Cannabinoids and their therapeutic applications in mental disorders
Maria Scherma, PhD; Anna Lisa Muntoni, MD; Gernot Riedel, PhD; Walter Fratta, PhD; Paola Fadda, PhD
Dialogues in Clinical Neuroscience, 2020, 22, (3), 271-279.
doi : 10.31887/DCNS.2020.22.3/pfadda
Mental disorders represent a significant public health burden worldwide due to their high prevalence, chronically disabling nature, and substantial impact on quality of life. Despite growing knowledge of the pathological mechanisms that underlie the development of these disorders, a high percentage of patients do not respond to first-line clinical treatments; thus, there is a strong need for alternative therapeutic approaches. During the past half-century, after the identification of the endocannabinoid system and its role in multiple physiological processes, both natural and synthetic cannabinoids have attracted considerable interest as putative medications in pathological conditions such as, but not exclusive to, mental disorders. Here, we provide a summary of cannabinoid effects in support of possible therapeutic applications for major depression, bipolar disorder, anxiety, posttraumatic stress disorder, and schizophrenia. Considering this evidence, highlighted benefits and risks of cannabinoid use in the management of these illnesses require further experimental study.
Keywords : anxiety; cannabinoid; cannabis; depression; mental disorders; pharmacotherapy; psychosis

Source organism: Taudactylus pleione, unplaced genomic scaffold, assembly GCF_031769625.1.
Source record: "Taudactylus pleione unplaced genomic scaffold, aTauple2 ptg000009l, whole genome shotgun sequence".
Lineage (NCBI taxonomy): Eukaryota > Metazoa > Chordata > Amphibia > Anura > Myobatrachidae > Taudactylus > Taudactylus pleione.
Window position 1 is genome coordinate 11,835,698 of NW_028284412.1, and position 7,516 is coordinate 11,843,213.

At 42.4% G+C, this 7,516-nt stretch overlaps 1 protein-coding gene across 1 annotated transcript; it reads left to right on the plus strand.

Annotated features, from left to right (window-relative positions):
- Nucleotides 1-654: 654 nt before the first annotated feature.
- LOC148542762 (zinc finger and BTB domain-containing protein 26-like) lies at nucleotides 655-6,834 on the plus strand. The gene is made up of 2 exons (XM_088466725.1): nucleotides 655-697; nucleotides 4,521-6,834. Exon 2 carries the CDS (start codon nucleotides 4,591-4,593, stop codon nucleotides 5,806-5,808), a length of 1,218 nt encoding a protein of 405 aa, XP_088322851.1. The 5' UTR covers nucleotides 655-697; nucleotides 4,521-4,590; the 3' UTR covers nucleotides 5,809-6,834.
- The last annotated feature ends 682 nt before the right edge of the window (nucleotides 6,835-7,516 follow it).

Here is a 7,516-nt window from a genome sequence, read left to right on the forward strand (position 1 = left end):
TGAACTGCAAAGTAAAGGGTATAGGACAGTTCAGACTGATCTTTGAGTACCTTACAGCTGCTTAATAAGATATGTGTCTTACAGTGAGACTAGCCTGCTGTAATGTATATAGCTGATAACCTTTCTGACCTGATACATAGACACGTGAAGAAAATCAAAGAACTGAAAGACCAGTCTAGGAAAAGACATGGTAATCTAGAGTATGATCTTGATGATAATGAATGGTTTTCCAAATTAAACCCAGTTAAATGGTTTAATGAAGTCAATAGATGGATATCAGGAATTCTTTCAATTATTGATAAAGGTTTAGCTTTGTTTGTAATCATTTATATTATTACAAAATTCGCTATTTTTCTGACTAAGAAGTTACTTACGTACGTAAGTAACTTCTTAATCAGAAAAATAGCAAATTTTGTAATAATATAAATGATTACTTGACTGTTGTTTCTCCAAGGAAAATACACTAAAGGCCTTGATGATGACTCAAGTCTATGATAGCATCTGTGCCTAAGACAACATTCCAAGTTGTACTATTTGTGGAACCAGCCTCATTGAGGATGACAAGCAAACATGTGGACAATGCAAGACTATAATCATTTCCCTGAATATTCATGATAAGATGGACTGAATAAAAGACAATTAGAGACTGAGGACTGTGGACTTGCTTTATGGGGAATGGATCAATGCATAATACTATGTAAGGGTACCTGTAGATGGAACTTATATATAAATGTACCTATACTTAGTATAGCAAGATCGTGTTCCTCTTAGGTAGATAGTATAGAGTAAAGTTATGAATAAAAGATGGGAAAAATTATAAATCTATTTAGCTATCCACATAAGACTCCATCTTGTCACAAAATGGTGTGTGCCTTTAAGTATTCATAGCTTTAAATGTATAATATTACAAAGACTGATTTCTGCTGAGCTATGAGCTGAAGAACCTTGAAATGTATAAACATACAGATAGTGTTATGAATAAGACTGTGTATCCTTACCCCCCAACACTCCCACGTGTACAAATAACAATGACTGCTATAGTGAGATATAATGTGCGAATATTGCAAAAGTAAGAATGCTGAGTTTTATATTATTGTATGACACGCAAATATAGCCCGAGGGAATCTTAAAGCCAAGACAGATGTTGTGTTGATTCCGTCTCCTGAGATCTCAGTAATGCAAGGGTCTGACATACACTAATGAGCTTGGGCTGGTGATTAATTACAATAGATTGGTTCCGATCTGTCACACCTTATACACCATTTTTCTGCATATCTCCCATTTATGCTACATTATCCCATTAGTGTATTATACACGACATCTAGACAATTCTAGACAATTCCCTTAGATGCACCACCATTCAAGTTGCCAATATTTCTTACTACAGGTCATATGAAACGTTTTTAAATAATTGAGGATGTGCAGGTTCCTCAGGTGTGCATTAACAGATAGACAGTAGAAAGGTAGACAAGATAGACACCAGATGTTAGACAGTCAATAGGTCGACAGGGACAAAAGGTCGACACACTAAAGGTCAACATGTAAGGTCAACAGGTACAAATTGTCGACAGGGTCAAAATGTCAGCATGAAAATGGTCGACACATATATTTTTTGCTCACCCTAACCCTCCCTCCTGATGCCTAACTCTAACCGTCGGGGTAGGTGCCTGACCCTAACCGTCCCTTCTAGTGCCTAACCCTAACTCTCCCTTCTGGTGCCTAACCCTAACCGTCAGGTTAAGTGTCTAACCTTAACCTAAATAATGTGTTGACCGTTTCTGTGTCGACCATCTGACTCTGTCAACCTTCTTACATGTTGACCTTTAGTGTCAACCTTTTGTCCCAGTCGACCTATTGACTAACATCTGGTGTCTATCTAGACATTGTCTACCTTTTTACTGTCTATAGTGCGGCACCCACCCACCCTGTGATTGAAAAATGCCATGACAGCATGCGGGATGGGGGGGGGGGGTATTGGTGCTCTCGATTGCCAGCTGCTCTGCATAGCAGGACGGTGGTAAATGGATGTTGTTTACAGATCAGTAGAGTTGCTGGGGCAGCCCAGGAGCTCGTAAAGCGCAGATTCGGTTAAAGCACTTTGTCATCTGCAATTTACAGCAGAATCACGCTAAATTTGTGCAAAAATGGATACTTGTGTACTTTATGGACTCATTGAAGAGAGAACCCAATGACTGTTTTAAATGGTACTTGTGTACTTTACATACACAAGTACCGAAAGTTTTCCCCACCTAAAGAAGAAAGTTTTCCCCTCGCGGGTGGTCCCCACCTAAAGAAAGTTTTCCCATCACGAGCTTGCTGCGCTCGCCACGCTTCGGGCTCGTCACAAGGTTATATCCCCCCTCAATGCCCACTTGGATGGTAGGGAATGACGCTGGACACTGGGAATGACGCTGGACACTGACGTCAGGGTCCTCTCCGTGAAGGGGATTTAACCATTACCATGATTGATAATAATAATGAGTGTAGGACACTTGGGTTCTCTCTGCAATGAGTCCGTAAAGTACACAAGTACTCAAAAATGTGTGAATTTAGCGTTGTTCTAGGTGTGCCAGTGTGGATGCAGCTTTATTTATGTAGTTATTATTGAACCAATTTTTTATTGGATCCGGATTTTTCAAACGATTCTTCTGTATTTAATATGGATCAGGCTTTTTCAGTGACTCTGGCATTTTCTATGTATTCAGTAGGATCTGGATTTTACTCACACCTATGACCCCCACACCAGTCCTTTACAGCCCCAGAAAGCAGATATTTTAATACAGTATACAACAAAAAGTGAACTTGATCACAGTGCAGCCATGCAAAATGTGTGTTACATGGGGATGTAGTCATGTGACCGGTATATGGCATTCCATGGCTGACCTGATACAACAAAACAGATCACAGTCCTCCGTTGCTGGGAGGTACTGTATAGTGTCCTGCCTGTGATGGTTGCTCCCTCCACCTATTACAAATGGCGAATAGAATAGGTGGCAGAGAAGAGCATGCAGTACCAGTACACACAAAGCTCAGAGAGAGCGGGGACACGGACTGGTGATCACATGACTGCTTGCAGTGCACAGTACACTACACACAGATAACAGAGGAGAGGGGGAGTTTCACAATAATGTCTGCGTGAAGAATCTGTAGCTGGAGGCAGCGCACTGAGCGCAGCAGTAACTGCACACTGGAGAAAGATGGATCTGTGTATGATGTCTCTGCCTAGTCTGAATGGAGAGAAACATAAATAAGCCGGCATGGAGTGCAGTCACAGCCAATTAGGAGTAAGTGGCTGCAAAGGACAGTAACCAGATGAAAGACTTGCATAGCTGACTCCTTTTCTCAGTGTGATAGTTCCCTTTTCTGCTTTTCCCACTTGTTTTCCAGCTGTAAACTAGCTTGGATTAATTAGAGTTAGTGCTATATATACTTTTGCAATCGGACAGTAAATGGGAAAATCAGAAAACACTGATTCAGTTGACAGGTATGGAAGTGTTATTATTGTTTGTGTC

Mental disorders, including mood and anxiety disorders, posttraumatic stress disorder (PTSD), and schizophrenia, represent an important public health problem, affecting about 9.6% to 27.8% of the general population worldwide. The pathophysiology is complex and not yet completely understood, although genetic, biological, and environmental factors are probably critical for both onset and progression of these disorders. Antidepressants, benzodiazepines, and antipsychotic drugs represent the main pharmacotherapy; however, 40% to 60% of patients do not gain total relief from their impairing symptoms with such treatments. Thus, there is a strong need to develop alternative/complementary treatments. There are several lines of evidence suggesting that a promising pharmacotherapy may be based on drugs that target the endocannabinoid system, which in itself appears deregulated in psychiatric patients. This system is recognized as a fundamental modulator of a large variety of physiological processes, including neurodevelopment, emotional states, stress responses, and cognition, so much so that a defect in its signaling might play a role in the pathophysiological underpinnings of mental illnesses.